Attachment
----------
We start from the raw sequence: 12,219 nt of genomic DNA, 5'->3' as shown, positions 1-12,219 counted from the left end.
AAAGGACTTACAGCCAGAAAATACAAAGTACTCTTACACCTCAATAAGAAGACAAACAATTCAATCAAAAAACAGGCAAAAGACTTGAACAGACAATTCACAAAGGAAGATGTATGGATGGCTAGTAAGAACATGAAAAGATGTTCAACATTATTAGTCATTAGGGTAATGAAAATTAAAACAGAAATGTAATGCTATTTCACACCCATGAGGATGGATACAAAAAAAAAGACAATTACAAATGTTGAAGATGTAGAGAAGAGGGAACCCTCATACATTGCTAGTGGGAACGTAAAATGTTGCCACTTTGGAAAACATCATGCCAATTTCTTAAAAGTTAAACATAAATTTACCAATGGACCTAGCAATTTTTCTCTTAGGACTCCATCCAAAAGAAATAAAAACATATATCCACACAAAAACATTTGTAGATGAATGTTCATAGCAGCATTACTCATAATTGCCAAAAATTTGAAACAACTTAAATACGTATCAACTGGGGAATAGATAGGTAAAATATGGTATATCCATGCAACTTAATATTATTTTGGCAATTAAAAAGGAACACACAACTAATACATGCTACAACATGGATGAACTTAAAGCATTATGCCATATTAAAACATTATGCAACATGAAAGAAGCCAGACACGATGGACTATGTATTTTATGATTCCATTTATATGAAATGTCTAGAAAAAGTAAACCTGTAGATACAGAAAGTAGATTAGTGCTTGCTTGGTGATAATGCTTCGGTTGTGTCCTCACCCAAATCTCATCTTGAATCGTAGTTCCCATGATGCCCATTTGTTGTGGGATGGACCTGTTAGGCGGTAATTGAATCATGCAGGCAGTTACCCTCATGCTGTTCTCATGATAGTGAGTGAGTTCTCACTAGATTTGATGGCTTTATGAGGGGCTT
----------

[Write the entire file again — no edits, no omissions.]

We start from the raw sequence: 12,219 nt of genomic DNA, 5'->3' as shown, positions 1-12,219 counted from the left end.
AAAGGACTTACAGCCAGAAAATACAAAGTACTCTTACACCTCAATAAGAAGACAAACAATTCAATCAAAAAACAGGCAAAAGACTTGAACAGACAATTCACAAAGGAAGATGTATGGATGGCTAGTAAGAACATGAAAAGATGTTCAACATTATTAGTCATTAGGGTAATGAAAATTAAAACAGAAATGTAATGCTATTTCACACCCATGAGGATGGATACAAAAAAAAAGACAATTACAAATGTTGAAGATGTAGAGAAGAGGGAACCCTCATACATTGCTAGTGGGAACGTAAAATGTTGCCACTTTGGAAAACATCATGCCAATTTCTTAAAAGTTAAACATAAATTTACCAATGGACCTAGCAATTTTTCTCTTAGGACTCCATCCAAAAGAAATAAAAACATATATCCACACAAAAACATTTGTAGATGAATGTTCATAGCAGCATTACTCATAATTGCCAAAAATTTGAAACAACTTAAATACGTATCAACTGGGGAATAGATAGGTAAAATATGGTATATCCATGCAACTTAATATTATTTTGGCAATTAAAAAGGAACACACAACTAATACATGCTACAACATGGATGAACTTAAAGCATTATGCCATATTAAAACATTATGCAACATGAAAGAAGCCAGACACGATGGACTATGTATTTTATGATTCCATTTATATGAAATGTCTAGAAAAAGTAAACCTGTAGATACAGAAAGTAGATTAGTGCTTGCTTGGTGATAATGCTTCGGTTGTGTCCTCACCCAAATCTCATCTTGAATCGTAGTTCCCATGATGCCCATTTGTTGTGGGATGGACCTGTTAGGCGGTAATTGAATCATGCAGGCAGTTACCCTCATGCTGTTCTCATGATAGTGAGTGAGTTCTCACTAGATTTGATGGCTTTATGAGGGGCTT